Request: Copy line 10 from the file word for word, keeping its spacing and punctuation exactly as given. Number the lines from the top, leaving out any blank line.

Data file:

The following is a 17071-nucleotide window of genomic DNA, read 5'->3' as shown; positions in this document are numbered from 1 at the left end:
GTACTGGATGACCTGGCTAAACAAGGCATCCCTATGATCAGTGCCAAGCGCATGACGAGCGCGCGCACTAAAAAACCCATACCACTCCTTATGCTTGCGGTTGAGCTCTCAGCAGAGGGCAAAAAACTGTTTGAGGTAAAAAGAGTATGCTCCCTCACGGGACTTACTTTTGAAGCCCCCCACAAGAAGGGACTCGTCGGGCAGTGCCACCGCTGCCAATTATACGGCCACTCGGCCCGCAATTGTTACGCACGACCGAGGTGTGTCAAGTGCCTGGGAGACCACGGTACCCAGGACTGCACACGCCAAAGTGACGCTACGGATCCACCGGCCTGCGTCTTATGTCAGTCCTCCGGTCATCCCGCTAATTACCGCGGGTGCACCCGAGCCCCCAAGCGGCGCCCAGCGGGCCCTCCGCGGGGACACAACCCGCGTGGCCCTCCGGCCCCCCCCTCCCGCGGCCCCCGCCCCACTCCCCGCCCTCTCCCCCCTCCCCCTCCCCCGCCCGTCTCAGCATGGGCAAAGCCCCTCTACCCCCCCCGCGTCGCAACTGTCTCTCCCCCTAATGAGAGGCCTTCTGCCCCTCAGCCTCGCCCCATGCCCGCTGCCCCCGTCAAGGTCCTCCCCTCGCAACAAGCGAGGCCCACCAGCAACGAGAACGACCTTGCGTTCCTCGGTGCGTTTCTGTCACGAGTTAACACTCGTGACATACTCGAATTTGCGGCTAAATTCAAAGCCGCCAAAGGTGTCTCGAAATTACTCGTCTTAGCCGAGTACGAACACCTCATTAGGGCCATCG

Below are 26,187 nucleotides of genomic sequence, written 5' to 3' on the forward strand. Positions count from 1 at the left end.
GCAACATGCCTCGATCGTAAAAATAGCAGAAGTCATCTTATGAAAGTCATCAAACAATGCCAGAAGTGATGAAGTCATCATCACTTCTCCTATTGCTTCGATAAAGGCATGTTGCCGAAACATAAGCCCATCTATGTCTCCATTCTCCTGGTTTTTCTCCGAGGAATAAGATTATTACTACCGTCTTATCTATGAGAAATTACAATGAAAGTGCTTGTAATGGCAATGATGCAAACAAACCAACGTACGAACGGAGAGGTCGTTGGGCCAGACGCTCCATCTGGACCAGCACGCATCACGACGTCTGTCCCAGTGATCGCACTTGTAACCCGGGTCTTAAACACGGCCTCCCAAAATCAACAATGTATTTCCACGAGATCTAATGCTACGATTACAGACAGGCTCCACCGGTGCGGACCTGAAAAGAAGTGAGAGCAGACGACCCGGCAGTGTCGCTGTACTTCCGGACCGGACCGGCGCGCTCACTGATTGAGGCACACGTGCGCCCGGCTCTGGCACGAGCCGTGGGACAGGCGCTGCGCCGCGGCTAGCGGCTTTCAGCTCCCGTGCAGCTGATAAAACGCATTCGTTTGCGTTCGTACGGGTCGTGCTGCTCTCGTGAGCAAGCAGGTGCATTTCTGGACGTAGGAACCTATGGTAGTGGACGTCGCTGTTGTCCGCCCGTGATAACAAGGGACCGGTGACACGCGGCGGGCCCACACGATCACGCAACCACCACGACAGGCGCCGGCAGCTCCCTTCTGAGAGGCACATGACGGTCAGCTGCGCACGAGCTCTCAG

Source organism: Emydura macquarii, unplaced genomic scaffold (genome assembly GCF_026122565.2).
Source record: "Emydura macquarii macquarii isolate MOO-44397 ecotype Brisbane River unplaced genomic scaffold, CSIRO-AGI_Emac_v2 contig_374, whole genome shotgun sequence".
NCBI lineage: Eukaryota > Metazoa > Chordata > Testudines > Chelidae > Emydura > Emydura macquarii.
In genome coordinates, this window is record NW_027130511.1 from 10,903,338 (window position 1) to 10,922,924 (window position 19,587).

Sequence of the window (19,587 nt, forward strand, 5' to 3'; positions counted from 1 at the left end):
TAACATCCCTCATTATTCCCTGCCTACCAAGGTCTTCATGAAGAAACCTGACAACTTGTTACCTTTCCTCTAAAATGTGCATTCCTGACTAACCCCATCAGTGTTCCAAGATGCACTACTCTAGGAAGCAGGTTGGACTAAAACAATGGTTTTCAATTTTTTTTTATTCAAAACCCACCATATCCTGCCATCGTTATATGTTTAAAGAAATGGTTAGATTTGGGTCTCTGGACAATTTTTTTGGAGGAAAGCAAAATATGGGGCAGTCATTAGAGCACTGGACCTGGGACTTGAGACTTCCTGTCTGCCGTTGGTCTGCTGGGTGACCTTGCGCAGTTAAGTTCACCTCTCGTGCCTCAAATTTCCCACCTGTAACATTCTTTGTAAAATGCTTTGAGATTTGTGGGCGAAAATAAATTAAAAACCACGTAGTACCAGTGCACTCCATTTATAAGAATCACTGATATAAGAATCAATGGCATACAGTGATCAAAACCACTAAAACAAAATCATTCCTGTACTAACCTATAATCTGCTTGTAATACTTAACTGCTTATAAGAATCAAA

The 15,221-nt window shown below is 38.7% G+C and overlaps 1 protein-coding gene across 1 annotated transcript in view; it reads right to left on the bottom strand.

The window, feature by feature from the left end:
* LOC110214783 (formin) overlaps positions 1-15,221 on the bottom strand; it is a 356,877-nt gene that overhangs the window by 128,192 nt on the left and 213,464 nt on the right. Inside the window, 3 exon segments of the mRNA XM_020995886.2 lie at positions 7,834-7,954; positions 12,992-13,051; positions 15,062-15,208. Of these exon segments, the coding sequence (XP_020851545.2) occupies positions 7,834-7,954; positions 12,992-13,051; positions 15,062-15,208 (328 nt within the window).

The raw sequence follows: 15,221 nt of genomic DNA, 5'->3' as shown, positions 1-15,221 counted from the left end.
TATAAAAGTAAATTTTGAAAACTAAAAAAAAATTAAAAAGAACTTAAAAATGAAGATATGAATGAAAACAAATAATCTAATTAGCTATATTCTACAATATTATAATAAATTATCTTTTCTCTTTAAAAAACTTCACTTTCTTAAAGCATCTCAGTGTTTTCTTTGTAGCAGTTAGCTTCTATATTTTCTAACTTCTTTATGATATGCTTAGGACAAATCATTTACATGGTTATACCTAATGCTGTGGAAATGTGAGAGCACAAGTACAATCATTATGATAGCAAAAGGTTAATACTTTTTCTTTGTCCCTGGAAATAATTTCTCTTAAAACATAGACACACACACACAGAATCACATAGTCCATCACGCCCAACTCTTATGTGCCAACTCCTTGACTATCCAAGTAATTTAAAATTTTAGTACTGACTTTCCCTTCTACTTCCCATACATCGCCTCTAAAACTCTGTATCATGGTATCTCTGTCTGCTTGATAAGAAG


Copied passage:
TAACATCCCTCATTATTCCCTGCCTACCAAGGTCTTCATGAAGAAACCTGACAACTTGTTACCTTTCCTCTAAAATGTGCATTCCTGACTAACCCCATCAGTGTTCCAAGATGCACTACTCTAGGAAGCAGGTTGGACTAAAACAATGGTTTTCAATTTTTTTTTATTCAAAACCCACCATATCCTGCCATCGTTATATGTTTAAAGAAATGGTTAGATTTGGGTCTCTGGACAATTTTTTTGGAGGAAAGCAAAATATGGGGCAGTCATTAGAGCACTGGACCTGGGACTTGAGACTTCCTGTCTGCCGTTGGTCTGCTGGGTGACCTTGCGCAGTTAAGTTCACCTCTCGTGCCTCAAATTTCCCACCTGTAACATTCTTTGTAAAATGCTTTGAGATTTGTGGGCGAAAATAAATTAAAAACCACGTAGTACCAGTGCACTCCATTTATAAGAATCACTGATATAAGAATCAATGGCATACAGTGATCAAAACCACTAAAACAAAATCATTCCTGTACTAACCTATAATCTGCTTGTAATACTTAACTGCTTATAAGAATCAAA